Tuesday, January 21, 2014

Can President Obama single-handedly legalize marijuana?

This question may not be as far-fetched as it initially sounds, in light of two important developments in the Obama Administration. The first is the President’s recent remarks regarding marijuana, detailed in this New Yorker piece. In a nutshell, the President said he believed that marijuana is no more (and perhaps even less) dangerous than alcohol. He also criticized racial disparities in the enforcement of marijuana prohibition and the damage that selective enforcement does to respect for the law. I want to be clear that President Obama stopped (far) short of endorsing legalization, but his remarks do demonstrate perhaps newfound respect for the idea.

The second development is the President’s success at bypassing Congress to pursue controversial policy initiatives. In the immigration domain, for example, President Obama has been able to implement some important components of his as yet unpassed Dream Act using no more than the Executive Branch’s (controversial) power to decline enforcement of extant immigration laws.

Given these two developments, I want to ask whether President Obama could legalize marijuana, if he were so inclined. And since I seriously doubt Congress would pass any marijuana-related legislation in the near future, I want to focus here on what the President could do unilaterally without further congressional legislation.

I think the bottom line answer is that the President has options at his disposal, but they entail only very limited forms of legalization. Indeed, President Obama has already taken steps to legalize marijuana in a limited way. Back in August 2013, senior officials in the Department of Justice instructed federal law enforcement agents not to criminally prosecute marijuana dealers unless some reasonably well defined federal interest was implicated (e.g, they were selling across state lines). The DOJ’s guidance can be found here. The DOJ’s policy amounts to a sort of de-facto legalization: while the federal ban remains on the books, it will not be enforced as written.

Non-enforcement, of course, falls far short of de jure legalization. I scrutinized an earlier version of the DOJ non-enforcement policy here. The latest policy statement is tighter, but I think its impact remains limited. To begin, it still doesn’t stop other federal agencies outside the DOJ (e.g., the IRS, Veterans Affairs, Homeland Security) from enforcing their own sanctions on marijuana. The IRS, for example, continues to impose draconian tax rates on state licensed marijuana dealers.  In theory, these other agencies could follow the DOJ’s lead, but it will take time to work out the details of non-enforcement policies for tax, veteran’s health benefits, airport screening, and so on.  In any event, as my initial post noted, even if all federal agencies were on board, the Obama Administration could not stop private citizens and local officials from challenging state marijuana laws as preempted. The viability of such suits hinges on what Congress circa 1970 wanted, not what the DOJ is doing today.  Lastly, the promise of non-enforcement simply may not cut it for some firms and individuals. Consider banks. For a variety of reasons, banks will clearly wait until federal prohibition is repealed before they allow marijuana dealers to take out loans, open bank accounts, etc.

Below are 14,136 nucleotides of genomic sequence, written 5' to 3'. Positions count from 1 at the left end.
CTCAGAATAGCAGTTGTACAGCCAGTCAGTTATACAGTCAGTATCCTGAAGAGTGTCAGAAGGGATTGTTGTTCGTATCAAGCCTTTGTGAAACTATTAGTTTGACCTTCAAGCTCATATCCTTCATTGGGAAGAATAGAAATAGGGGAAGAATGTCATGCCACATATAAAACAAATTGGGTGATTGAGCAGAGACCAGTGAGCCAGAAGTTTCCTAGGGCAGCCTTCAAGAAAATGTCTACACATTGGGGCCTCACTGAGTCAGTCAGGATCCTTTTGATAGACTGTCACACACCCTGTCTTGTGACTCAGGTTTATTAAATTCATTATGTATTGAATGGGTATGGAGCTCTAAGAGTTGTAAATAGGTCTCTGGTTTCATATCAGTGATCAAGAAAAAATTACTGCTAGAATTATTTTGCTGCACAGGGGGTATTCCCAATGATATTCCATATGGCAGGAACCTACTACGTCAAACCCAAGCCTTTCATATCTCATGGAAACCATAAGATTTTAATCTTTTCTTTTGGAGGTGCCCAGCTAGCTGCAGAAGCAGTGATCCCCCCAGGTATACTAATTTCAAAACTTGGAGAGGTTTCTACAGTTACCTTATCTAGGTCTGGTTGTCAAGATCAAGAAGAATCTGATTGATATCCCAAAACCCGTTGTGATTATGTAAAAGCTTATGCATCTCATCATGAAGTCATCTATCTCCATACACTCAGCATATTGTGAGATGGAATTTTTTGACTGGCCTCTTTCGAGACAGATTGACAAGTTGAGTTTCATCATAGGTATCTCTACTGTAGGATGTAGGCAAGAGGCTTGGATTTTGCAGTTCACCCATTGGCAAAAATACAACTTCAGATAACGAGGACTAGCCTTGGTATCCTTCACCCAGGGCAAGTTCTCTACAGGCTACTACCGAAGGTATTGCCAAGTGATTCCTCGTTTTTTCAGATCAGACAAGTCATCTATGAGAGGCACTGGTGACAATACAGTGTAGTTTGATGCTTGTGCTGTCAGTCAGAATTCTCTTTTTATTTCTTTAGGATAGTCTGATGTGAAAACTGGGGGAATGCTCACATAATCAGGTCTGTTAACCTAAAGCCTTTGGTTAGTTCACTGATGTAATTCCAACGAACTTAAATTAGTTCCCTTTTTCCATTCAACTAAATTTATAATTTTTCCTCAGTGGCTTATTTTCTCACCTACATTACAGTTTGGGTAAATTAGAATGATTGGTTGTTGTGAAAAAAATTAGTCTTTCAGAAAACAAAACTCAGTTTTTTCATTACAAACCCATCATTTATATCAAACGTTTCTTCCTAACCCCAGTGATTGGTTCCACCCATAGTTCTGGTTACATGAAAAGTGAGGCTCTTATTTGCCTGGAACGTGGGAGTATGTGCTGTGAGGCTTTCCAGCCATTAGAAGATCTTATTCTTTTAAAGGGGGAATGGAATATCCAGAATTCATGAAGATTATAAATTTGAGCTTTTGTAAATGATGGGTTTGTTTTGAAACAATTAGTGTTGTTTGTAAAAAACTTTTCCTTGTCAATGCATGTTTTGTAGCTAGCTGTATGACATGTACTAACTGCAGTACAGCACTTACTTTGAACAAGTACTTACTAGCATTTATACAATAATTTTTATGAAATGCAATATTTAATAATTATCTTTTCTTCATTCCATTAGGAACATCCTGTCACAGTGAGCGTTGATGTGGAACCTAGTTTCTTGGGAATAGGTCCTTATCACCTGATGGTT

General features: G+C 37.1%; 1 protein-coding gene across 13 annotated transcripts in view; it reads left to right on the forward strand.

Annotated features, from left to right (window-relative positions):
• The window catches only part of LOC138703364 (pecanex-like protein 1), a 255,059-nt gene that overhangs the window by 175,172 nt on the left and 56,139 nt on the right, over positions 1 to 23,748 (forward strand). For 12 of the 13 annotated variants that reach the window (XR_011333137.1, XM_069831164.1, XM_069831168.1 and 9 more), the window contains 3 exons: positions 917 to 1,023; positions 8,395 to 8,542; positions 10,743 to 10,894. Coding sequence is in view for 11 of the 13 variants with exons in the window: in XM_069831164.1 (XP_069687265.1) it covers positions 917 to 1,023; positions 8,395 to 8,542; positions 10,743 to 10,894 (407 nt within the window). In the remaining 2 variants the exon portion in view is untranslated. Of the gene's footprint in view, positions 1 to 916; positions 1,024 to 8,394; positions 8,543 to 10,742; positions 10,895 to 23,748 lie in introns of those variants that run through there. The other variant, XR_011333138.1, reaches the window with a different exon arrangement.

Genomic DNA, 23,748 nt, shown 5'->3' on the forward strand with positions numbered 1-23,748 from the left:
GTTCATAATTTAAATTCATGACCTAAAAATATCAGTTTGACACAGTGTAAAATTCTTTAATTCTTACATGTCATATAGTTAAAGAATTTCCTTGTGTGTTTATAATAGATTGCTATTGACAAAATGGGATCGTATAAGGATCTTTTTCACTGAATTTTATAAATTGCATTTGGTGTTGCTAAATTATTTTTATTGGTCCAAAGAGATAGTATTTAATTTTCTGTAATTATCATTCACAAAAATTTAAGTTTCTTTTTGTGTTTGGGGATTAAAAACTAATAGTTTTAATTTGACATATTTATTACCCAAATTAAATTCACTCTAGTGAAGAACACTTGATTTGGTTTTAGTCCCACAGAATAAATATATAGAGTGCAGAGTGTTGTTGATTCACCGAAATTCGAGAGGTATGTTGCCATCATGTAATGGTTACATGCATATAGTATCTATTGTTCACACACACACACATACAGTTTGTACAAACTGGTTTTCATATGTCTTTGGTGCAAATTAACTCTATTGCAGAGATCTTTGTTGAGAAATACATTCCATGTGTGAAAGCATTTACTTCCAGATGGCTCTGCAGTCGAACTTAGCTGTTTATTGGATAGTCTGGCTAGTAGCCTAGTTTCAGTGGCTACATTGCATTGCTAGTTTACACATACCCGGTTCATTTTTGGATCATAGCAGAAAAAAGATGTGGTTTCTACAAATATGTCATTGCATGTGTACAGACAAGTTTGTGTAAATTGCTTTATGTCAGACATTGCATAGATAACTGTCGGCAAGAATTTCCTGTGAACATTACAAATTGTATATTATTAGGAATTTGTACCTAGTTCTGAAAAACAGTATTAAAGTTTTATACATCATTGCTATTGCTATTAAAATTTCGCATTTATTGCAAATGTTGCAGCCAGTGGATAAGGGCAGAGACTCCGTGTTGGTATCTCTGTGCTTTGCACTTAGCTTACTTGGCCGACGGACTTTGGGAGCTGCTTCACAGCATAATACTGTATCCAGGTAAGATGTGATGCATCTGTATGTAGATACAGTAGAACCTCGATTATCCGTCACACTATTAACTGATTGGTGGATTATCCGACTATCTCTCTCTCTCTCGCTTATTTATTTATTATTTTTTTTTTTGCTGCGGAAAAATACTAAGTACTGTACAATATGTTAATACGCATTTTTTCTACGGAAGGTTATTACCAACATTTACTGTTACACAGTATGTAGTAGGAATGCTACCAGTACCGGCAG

As I have described it elsewhere, the existence of so many regulations and enforcement actors makes marijuana prohibition a hydra. The DOJ’s non-enforcement policy, while important, cuts off but one of the heads of this hydra. It would take a far more powerful weapon—a change in federal and state law—to kill the hydra completely.

Interestingly, it’s possible that President Obama already has that weapon at his disposal. The Controlled Substances Act, 21 U.S.C. section 811 delegates authority to the Attorney General, working in consultation with the DEA and the Secretary of HHS, to reschedule marijuana or (possibly) even to remove it from the list of controlled substances altogether. Moving marijuana to schedule IV or V, or removing it from the list altogether, would make the drug legal under federal law.  There would be no more threat of criminal prosecution, of preemption, of tax penalties, of the loss of federal benefits, and so on.

It is important to note, however, that President Obama could not simply order the Attorney General to reschedule marijuana tomorrow. The CSA requires the Attorney General to follow certain, notoriously cumbersome procedures when rescheduling drugs (hold hearings, etc.), and it seems to require the Attorney General to adhere to any treaties governing the drug regardless of what those hearings might reveal. For these reasons, the President could probably order only limited legalization of marijuana (say, for certain medical purposes), and then, only after months if not years of formal hearings. And as Alex has pointed out in a great paper here, rescheduling would not change the content of state law; i.e., marijuana would remain illegal for all purposes in at least 30 states, even if somehow the President were to remove the drug from the list of federally controlled substances altogether.

In sum, the President’s comments have certainly stirred up conversation, but they do not necessarily portend any significant new legal developments. Hercules he is not.   


Criminal justice developments and reforms, Current Affairs, Federal Marijuana Laws, Policies and Practices, Medical Marijuana Commentary and Debate, Medical Marijuana State Laws and Reforms, Race, Gender and Class Issues, Recreational Marijuana Commentary and Debate, Recreational Marijuana State Laws and Reforms | Permalink


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